Today we offer a brief escape from life's pressures; you can travel back to a time when the bones of Earth were still forming, and observe one of the most profound annual events in all the cycles of Chesapeake life.
Mark the weekend beginning Friday, June 4, time of the full moon and of the maximum high -- or "spring" -- tide that occurs twice monthly. If you're already booked, any time a week or so on either side of June 4 is still worth trying.
Find a long, sandy stretch of shoreline, protected from large waves, with a gentle, extended underwater slope. The lower bay and its tidal rivers, from Pocomoke and Potomac south to the sea, is better than the upper half, with the possible, curious exception of the Miles River, a small waterway in Talbot county.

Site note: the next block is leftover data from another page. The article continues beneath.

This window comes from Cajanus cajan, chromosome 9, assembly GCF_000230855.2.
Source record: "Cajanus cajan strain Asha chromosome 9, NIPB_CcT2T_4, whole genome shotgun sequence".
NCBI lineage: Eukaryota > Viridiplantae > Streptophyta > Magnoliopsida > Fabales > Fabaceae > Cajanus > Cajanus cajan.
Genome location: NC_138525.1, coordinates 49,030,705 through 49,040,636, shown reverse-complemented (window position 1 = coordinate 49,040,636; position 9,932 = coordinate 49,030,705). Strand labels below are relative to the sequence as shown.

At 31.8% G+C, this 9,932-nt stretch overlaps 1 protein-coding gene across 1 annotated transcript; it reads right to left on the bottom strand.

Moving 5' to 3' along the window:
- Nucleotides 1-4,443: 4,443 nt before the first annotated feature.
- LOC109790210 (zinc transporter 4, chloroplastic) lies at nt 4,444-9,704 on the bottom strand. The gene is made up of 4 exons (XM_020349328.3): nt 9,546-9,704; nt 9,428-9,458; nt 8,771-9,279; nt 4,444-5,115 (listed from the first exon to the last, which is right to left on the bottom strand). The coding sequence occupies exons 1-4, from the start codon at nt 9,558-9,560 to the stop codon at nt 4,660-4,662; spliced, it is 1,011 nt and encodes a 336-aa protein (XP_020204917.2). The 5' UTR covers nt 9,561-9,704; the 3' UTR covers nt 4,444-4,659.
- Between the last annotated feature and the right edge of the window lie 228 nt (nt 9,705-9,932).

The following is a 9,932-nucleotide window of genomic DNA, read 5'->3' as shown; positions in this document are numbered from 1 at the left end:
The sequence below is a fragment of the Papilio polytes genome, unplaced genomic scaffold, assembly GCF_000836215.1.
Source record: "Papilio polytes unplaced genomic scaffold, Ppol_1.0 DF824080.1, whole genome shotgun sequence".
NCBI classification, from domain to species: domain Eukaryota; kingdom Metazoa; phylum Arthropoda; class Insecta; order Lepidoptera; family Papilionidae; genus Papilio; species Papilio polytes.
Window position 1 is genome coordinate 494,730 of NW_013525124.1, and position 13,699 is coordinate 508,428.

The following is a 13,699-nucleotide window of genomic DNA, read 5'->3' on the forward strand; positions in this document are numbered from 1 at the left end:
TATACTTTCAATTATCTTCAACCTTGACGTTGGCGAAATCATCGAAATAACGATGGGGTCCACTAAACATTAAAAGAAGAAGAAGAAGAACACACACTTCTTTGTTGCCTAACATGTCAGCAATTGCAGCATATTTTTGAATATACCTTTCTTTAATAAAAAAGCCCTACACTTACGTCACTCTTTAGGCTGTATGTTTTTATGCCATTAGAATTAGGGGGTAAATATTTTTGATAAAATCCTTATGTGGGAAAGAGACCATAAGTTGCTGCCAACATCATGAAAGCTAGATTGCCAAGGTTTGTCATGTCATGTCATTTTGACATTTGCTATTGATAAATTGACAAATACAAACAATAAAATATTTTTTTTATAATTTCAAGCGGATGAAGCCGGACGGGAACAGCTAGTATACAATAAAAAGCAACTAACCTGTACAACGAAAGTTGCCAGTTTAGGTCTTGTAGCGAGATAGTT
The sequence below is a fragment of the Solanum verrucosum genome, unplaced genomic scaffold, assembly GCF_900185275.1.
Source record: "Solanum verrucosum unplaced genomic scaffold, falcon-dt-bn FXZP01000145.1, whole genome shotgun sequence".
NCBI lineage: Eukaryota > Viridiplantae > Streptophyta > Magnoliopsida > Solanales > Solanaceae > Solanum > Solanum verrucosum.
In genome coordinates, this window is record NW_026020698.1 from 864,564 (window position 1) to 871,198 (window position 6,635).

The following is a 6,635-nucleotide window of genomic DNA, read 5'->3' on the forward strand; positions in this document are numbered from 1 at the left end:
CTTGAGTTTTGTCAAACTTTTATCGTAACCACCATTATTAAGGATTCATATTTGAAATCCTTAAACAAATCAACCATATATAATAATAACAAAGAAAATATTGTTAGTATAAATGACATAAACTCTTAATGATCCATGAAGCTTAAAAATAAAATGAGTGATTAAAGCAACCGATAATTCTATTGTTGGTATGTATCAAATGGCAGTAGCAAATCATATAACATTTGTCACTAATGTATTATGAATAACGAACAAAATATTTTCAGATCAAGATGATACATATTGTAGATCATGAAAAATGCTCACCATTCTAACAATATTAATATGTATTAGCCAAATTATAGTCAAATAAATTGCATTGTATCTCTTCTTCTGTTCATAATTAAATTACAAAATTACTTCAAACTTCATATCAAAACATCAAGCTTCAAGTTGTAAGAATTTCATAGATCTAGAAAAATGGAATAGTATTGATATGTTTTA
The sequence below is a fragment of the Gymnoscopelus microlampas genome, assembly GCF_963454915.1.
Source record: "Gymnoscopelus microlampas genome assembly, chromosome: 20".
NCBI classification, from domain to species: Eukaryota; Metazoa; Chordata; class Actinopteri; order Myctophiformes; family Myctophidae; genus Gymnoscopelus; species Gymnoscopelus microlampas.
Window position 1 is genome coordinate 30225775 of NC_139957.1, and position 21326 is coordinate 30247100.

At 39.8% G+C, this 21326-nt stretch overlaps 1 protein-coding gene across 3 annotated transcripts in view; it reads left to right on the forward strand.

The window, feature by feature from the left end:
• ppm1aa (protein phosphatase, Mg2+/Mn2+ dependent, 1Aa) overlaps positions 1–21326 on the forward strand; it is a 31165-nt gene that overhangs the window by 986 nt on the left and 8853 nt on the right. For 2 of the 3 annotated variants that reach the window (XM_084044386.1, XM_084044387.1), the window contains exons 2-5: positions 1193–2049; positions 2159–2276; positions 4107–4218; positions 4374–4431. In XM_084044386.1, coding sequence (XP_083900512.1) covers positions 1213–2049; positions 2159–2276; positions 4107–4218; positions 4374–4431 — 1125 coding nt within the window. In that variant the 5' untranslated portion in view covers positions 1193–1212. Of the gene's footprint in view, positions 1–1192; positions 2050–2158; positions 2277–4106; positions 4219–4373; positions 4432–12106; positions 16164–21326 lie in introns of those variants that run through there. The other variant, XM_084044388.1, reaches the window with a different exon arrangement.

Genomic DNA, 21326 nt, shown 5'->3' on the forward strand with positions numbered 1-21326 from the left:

Pick your spot and let the moonlight bathe you, cleansing from your consciousness all but these timeless elements: moon overhead, sand underfoot, the gentle lap of water -- and, if you are fortunate, something else, crawling slowly from the depths with the swelling, ripening tide: Limulus polyphemus, emerging to spawn.
You know it as the horseshoe, or king crab. Chesapeake Indians called it seekanauk, and used its great spike of a tail to tip their lances. A closer relative of spiders than true crabs, the creature is a living fossil, a throwback to an epoch nearly 400 million years ago, when its order, the Xiphosura, or sword-tailed animals, arose.
When helmet-shaped Limulus first crawled, the old Devonian shales of the Appalachians and the marbles we quarry for our finest buildings were just being laid down in the geologic strata, and Earth's land mass had not yet broken into continents.
The early ancestors of trees had just begun to sprout from Paleozoic swamps. The dinosaurs would not begin to appear for another 150 million years, and the earliest birds were still 250 million years in the future. Maryland's state fossil, an extinct snail that flourished 10 million years ago, is an utter infant compared with Limulus.